Women’s lacrosse fared well against Endicott and Hamilton in last week’s NCAA tournament games. The women easily advanced to the second round after a 19-9 win over Endicott. The team’s second game proved more difficult, however, and though the Ephs fought hard throughout, they suffered a disappointing 8-7 loss to the Continentals. Despite the ups and downs of the tournament, the final two games of the season saw great performances from an array of players on the team.
Indeed, despite the week’s mixed results, the team showed great resilience at the nationals level. “Once we realized that we were capable of sticking with and beating the best teams in the country, once we believed we could win it all, we became a different team,” said co-captain Britt Spackman ’09.
The Ephs’ game against the Continentals on Saturday was not nearly as exciting or successful as their game against the Seagulls, partly because the women got off to a rough start. They scored no goals in the first period, with Hamilton goalie Kate Fowler blocking all eight shots. But despite a disappointing first half, the Ephs definitely put up a proper fight. The women only allowed the Continentals to score three goals, with seven saves during the period. Goalie Julia Schreiber ’11 played a great game, competing all 60 minutes and saving 11 goals, proving herself worthy of her All-NESCAC title.
Williams picked up its offensive effort in the second half, with most goals coming from upperclassmen. Whitney Thayer ’10 scored the team’s first goal of the game nine minutes into the period. The women went on to rally during the middle of the second period with three consecutive goals, two of which Alice Nelson ’10 scored. Tina Nawrocki ’10 netted the third in the series at 18:02 remaining. The Ephs fought hard through the very end of the game, with goals from Spackman and co-captain Julia Nawrocki ’09 coming in the final 10 minutes of the game, but despite all of the Ephs’ efforts – including the higher number of goal attempts and ground balls – the team was unable to shake the Continentals’ lead. Hamilton’s narrow margin over Williams ended the women’s season.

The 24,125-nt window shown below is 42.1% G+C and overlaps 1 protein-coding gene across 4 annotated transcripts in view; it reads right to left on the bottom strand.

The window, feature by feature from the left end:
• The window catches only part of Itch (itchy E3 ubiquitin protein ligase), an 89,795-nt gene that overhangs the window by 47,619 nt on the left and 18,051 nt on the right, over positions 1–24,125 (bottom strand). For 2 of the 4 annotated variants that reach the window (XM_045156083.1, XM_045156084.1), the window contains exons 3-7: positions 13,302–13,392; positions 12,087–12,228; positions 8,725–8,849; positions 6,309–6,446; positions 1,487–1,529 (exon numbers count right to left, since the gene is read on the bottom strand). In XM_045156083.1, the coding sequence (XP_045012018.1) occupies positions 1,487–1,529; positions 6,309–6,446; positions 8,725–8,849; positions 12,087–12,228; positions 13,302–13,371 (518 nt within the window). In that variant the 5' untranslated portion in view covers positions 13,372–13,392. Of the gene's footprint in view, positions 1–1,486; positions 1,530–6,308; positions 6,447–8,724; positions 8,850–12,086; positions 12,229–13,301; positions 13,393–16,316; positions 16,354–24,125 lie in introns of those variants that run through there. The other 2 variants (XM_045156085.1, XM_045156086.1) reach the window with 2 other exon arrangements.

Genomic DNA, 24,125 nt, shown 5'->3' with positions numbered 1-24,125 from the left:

But the Ephs had already proven their talent three days before in the first round of the nationals tournament when they came out strong against the Seagulls. Williams took 21 shots against the Endicott during the first period alone, and Thayer scored the team’s first goal less than five minutes into the game off an assist from Tina Nawrocki. From there on out, the women continued to score at an extraordinary pace, with goals from Tracey Ferriter ’10, Julia Nawrocki and Spackman all within the next six minutes. The Seagulls did not notch a point until 12 minutes into the game when Valerie Feldman scored. Feldman scored the only two Endicott goals of the period.
The women remained strong throughout the first half of the game, attesting to the team’s great breadth of talent. The women scored a total of 12 goals in the first period alone, two of which came from Margie Fulton ’12, later named NESCAC rookie of the year. The Ephs scored eight goals in the second half of the game, three of which also came from first-years Kaitlin Ellis ’12, Taylor Fleishhacker ’12 and Emily Wendell ’12.
Endicott tried to make a comeback during the last seven minutes in the game, but the team was in no way able to threaten the Ephs’ score of 19. The Seagulls scored four goals in those final minutes, three of which came from Alex Pearce. The women’s eventual 19-9 triumph advanced them to the second round against Hamilton, the 2008 NCAA championship team. After Wednesday’s game, co-captain Elizabeth Burns ’09, Schreiber, Spackman and Fulton earned All-NESCAC honors.
Overall, women’s lacrosse had an outstanding season. The women won 11 of their 20 games but also had close finishes in nearly all of their losses. “Our progress and success shows how competitive this sport is becoming as the pool of schools vying for the championship grows every year, and this season, we established ourselves in that pool,” Spackman said.
The impressive skill of the younger women on the team in particular proves that the Ephs will be a force to reckon with in 2010. “This year we proved to the rest of the country, that in the future, Williams lacrosse will be a team to take seriously,” Spackman said.